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Scientists Create Half Human, Half Monkey Embryos


Scientists have developed embryos that are part human and part monkey.

As described in the scientific journal Cell, the scientists created the embryos to find new methods to produce organs for people who need transplants. However, the research raises numerous concerns.

“My first question is: Why?” asked Kirstin Matthews, a fellow for science and technology at Rice University’s Baker Institute. “I think the public is going to be concerned, and I am as well, that we’re just kind of pushing forward with science without having a proper conversation about what we should or should not do.”

The team of international scientists, however, defends their experiment.

“This is one of the major problems in medicine — organ transplantation,” says Juan Carlos Izpisua Belmonte, a professor in the Gene Expression Laboratory of the Salk Institute for Biological Sciences in La Jolla, California and co-author of the Cell study. “The demand for that is much higher than the supply.”

“I don’t see this type of research being ethically problematic,” Insoo Hyun, a bioethicist at Case Western Reserve University and Harvard University said. “It’s aimed at lofty humanitarian goals.”

Hyun also noted that thousands of people die every year in the United States while waiting for an organ transplant. Researchers in the U.S. and around the world have been injecting human stem cells into sheep and pig embryos to see if they are capable of growing human organs in animals.

So far, however, that method has not been successful. So Belmonte teamed up with scientists in China and other countries to take a different approach. The team of researchers injected 25 cells from humans, commonly called iPS cells, into embryos from macaque monkeys. This type of monkey is much more closely genetically related to humans than sheep or pigs.

After just one day, the scientists said they were able to detect human cells growing in 132 of the embryos.

“This knowledge will allow us to go back now and try to re-engineer these pathways that are successful for allowing appropriate development of human cells in these other animals,” Belmonte said. “We are very, very excited.”

Mixed-species embryos are referred to as “chimeras,” named after the fire-breathing part-lion, part-goat, part-snake creature from Greek mythology.

“Our goal is not to generate any new organism, any monster,” Belmonte said. “And we are not doing anything like that. We are trying to understand how cells from different organisms communicate with one another.”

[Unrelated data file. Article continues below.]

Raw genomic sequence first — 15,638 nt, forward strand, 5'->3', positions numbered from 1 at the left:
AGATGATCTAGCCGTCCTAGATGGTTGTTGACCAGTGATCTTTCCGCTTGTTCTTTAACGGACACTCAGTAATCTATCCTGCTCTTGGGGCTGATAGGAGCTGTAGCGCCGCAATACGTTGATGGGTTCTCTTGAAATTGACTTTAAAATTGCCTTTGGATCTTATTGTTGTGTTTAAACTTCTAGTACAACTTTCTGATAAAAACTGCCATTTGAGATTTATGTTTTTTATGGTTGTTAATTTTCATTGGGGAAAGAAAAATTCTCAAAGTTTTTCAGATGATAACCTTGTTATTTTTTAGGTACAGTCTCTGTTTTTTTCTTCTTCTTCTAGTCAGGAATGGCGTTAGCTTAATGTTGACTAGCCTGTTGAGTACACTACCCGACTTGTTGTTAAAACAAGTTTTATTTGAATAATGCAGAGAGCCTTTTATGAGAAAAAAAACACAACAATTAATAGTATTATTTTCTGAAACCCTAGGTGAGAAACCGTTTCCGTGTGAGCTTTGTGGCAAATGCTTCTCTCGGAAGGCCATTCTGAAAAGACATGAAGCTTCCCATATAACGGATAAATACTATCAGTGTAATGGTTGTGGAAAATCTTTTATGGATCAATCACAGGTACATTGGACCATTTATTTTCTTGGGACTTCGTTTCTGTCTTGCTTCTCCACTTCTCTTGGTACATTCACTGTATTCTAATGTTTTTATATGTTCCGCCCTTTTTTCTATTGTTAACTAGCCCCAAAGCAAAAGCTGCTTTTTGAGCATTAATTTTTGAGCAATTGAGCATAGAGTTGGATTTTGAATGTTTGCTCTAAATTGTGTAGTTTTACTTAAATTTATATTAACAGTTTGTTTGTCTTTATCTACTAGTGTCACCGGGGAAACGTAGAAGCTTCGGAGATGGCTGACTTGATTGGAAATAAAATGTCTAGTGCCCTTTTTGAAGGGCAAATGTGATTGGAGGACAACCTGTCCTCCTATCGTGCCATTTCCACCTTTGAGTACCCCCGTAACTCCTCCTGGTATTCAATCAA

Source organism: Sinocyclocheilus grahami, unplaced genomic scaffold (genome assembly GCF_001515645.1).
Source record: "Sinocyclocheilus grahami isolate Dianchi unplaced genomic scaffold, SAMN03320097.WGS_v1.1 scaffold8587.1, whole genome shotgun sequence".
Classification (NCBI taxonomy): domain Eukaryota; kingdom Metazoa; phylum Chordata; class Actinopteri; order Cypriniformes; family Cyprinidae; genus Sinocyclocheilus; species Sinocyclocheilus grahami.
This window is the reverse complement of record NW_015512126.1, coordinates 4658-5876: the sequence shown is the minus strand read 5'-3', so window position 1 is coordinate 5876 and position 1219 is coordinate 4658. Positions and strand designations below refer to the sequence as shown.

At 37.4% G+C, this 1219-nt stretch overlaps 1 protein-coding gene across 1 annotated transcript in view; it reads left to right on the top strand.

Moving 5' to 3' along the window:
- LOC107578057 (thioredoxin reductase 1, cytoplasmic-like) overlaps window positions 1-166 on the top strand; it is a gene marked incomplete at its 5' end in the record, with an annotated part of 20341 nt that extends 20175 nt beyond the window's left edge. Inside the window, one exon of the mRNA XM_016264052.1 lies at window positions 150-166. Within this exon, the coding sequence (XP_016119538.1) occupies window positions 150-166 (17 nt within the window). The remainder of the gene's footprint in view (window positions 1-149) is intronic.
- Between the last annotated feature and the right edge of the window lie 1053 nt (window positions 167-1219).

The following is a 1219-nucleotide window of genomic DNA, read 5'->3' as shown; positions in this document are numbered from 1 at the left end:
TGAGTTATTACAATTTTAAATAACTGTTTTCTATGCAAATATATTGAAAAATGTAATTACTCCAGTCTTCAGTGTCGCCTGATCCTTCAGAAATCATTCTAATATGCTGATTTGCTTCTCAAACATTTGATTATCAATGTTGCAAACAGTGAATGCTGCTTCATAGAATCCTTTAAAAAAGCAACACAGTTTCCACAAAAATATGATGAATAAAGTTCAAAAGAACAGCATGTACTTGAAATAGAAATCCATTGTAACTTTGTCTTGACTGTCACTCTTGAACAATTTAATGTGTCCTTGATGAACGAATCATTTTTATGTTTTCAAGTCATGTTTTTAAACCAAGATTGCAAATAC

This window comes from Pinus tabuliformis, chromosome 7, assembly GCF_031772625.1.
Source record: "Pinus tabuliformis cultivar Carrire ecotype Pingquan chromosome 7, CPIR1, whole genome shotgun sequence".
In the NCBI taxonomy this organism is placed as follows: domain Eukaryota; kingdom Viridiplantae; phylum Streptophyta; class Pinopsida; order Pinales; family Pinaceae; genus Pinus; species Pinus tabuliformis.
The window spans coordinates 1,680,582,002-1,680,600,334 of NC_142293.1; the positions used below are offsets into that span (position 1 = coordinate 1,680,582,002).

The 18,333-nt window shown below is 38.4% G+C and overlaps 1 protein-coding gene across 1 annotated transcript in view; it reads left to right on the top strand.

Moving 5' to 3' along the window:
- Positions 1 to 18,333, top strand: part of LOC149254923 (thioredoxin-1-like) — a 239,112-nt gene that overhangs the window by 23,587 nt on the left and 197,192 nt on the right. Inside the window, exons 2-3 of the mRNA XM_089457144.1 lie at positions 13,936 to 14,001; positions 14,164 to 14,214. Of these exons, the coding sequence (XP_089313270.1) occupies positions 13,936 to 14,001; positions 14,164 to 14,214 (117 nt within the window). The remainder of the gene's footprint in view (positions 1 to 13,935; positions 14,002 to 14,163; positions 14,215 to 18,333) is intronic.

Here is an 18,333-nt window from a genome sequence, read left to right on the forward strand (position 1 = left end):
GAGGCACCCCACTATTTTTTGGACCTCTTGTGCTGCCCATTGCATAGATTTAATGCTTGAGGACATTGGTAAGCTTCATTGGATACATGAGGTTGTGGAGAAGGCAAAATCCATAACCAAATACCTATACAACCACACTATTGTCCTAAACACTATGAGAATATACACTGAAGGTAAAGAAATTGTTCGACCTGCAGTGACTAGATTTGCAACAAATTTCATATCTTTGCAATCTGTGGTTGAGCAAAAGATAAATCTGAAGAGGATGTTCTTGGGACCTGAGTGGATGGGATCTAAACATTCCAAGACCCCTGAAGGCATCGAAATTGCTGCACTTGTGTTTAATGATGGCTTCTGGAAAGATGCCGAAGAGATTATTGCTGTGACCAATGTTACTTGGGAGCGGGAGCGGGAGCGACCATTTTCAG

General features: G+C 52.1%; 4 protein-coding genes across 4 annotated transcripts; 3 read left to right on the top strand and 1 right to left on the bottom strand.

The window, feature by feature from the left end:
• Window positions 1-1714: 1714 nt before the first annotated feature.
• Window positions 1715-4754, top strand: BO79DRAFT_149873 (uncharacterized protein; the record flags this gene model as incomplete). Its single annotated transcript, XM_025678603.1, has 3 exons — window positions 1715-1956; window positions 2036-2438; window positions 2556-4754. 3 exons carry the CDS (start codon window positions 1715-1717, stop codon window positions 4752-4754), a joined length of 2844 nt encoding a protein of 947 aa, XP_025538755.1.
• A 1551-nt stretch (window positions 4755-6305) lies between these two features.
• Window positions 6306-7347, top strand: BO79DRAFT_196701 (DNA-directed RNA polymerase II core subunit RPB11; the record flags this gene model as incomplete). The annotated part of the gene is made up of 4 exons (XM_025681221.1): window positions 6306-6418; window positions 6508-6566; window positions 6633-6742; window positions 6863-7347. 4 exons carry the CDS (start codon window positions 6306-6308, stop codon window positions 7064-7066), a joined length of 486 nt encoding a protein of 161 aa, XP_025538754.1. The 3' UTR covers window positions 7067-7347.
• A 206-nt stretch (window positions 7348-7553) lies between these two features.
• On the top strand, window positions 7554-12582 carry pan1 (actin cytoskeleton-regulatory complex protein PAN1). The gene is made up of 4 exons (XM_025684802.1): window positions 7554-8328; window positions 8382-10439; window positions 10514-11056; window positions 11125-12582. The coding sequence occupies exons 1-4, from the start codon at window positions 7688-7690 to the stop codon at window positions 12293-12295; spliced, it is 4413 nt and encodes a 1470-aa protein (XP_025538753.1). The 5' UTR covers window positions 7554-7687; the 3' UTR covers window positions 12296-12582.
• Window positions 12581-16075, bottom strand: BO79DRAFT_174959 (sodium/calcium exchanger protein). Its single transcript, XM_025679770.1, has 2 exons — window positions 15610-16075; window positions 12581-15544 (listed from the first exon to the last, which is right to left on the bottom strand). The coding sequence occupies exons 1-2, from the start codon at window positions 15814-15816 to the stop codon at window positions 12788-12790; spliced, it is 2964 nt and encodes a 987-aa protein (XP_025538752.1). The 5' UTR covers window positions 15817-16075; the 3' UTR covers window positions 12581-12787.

The team also hopes that this research could lead to new developments in aging and underlying causes of cancer and other diseases.

Other scientists agree the research could be very useful.

“This work is an important step that provides very compelling evidence that someday when we understand fully what the process is we could make them develop into a heart or a kidney or lungs,” says Dr. Jeffrey Platt, a professor of microbiology and immunology at the University of Michigan.

The biggest concern with this type of research, however, is ethics. The team says that someone could potentially try to make a baby out of an embryo this way. Human cells could become part of the developing brain of this type of embryo — and of the brain of the resulting animal.

“Should it be regulated as human because it has a significant proportion of human cells in it? Or should it be regulated just as an animal? Or something else?” says Matthews. “At what point are you taking something and using it for organs when it actually is starting to think, and have logic?”

Another concerning possibility is that using human cells this way could create animals that have human sperm or eggs.

“Nobody really wants monkeys walking around with human eggs and human sperm inside them,” says Hank Greely, a Stanford University bioethicist. “Because if a monkey with human sperm meets a monkey with human eggs, nobody wants a human embryo inside a monkey’s uterus.”

Greely also said that he hopes this study will spark a wider debate on how far scientists should be allowed to go with this type of research.

“I don’t think we’re on the edge of beyond the Planet of the Apes. I think rogue scientists are few and far between. But they’re not zero,” Greely said. “So I do think it’s an appropriate time for us to start thinking about, ‘Should we ever let these go beyond a petri dish?'”